Is this an actual comment? You're kidding. She told the public she saved $100M since taking office. That isn't true. They saved $25M so far yet produced no backup or evidence. Come on Samuel, they promised to be open and transparent and we get a fib and no evidence. She could have said we saved $25M and forecast to save $100M by year's end and here are all the details, but she didn't do that, she tried to trick us. That's a big concern.

  • Denise
    March 15, 2016 - 11:43

    "Savings identified"....not acted upon and actually saved, come on... nothing has been saved!!!

  • Winston Fiander
    March 15, 2016 - 10:09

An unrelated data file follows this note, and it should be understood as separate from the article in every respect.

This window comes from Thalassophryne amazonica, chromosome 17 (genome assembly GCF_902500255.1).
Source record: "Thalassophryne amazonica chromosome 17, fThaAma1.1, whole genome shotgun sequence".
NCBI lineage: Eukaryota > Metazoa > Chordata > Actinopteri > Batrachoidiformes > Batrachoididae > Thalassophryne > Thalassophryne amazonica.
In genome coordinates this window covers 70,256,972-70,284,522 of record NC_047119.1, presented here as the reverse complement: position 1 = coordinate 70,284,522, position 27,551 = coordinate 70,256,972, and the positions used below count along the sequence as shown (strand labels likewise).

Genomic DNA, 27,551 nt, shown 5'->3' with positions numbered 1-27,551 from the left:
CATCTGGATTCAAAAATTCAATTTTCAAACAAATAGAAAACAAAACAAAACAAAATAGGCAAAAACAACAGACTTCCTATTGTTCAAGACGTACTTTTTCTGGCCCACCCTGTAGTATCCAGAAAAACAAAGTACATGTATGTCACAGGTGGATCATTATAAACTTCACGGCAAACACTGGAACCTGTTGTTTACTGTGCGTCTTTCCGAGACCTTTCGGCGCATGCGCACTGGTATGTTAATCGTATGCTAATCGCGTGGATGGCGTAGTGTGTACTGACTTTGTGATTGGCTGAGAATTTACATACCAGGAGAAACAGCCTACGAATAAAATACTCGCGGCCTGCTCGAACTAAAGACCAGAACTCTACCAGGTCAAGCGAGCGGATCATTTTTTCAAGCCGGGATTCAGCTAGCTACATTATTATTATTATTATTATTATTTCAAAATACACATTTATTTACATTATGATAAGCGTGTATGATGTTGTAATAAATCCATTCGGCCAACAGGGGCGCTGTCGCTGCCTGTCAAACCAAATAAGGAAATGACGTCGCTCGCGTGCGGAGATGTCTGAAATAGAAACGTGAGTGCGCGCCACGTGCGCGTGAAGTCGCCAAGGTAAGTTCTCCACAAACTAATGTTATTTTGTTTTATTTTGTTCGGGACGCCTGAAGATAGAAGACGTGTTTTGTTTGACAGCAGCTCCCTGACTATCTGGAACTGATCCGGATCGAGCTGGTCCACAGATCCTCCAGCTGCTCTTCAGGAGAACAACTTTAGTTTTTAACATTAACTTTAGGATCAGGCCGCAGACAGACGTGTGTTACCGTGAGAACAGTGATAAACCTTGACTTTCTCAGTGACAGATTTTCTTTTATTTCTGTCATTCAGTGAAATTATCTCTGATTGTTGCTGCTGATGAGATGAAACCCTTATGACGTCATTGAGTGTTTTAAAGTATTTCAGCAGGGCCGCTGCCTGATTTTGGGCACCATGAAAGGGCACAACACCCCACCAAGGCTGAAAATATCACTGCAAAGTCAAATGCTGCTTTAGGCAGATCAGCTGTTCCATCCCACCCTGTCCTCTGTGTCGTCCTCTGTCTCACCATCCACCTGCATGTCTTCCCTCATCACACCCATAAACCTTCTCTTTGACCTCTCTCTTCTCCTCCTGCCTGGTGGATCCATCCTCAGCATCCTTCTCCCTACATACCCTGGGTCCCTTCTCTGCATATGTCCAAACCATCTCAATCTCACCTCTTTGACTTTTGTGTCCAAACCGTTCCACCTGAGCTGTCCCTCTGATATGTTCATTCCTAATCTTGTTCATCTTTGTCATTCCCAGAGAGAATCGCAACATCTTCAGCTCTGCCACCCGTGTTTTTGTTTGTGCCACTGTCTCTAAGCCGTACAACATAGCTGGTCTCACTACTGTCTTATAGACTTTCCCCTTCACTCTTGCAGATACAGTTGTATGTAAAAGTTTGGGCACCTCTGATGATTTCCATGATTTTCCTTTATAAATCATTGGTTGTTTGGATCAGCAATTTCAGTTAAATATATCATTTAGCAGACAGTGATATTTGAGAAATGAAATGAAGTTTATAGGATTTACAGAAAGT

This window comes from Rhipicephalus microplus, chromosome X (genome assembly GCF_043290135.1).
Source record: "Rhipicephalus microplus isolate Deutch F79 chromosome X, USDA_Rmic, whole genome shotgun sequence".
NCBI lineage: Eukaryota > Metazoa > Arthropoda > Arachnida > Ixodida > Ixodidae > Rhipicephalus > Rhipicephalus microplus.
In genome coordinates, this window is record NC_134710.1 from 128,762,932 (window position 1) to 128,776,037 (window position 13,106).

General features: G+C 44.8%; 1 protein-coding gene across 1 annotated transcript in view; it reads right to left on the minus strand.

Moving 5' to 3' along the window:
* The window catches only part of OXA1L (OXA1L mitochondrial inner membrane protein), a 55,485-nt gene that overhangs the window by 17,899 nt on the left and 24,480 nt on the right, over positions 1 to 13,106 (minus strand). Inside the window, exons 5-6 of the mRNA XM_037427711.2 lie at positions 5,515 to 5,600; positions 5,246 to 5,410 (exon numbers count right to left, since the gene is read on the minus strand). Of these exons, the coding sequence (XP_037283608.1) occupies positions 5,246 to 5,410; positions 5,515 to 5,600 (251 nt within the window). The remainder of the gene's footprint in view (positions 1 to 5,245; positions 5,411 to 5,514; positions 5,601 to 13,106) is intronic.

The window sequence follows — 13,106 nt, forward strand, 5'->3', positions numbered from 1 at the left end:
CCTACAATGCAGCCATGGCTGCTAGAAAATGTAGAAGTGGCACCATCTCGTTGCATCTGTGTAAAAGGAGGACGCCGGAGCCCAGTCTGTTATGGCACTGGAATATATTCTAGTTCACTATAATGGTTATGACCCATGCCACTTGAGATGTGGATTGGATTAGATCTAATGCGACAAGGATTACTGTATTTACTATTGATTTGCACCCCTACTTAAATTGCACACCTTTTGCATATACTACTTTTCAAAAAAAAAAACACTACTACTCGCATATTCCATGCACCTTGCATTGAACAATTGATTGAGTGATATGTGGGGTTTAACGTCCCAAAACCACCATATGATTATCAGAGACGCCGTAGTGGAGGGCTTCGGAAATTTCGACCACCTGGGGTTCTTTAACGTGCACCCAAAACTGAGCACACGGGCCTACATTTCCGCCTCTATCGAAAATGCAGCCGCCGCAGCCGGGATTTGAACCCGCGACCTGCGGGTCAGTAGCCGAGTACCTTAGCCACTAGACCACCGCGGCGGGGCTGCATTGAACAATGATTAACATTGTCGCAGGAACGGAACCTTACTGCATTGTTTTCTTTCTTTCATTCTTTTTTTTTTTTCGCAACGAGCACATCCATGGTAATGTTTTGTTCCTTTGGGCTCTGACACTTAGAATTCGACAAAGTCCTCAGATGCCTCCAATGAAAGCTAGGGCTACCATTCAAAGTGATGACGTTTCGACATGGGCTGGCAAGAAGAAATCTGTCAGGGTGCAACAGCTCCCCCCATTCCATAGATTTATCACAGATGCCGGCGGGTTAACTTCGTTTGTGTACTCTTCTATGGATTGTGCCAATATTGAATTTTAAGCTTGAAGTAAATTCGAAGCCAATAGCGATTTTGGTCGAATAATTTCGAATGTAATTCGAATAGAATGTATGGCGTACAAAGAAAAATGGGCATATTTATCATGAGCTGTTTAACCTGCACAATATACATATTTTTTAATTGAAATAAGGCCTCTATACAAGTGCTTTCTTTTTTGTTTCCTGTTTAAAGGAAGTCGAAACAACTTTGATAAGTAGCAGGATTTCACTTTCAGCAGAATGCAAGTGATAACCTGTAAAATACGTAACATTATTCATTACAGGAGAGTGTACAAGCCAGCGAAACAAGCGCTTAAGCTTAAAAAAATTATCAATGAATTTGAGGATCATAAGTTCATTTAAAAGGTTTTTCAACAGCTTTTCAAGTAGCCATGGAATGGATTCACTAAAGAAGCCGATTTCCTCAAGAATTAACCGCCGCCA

The Government of NL seems to have had good representation at the Boston Sea Food show. How many reps went and how much did it cost us taxpayers?

  • roy206
    March 15, 2016 - 10:07

    This past weekend was a gov holiday, lord knows they need it.....The province requires $9 M every day to survive on top of all the money we owe. When Minister Bennett leaves on Friday and comes back Tuesday, she needs and additional $27. M to top up the accounts for the 3 day break....I was putting the 25M in perspective...Not enough to see us thru a long week end..

  • JB
    March 15, 2016 - 07:52

    We will need more than a pack of hamburger helper for our financial problems. I want to see massive cuts to public service. The biggest expense we face.

    • Simple answers
      March 15, 2016 - 10:05

      Okay. Where, exactly?

    • Janice Sellars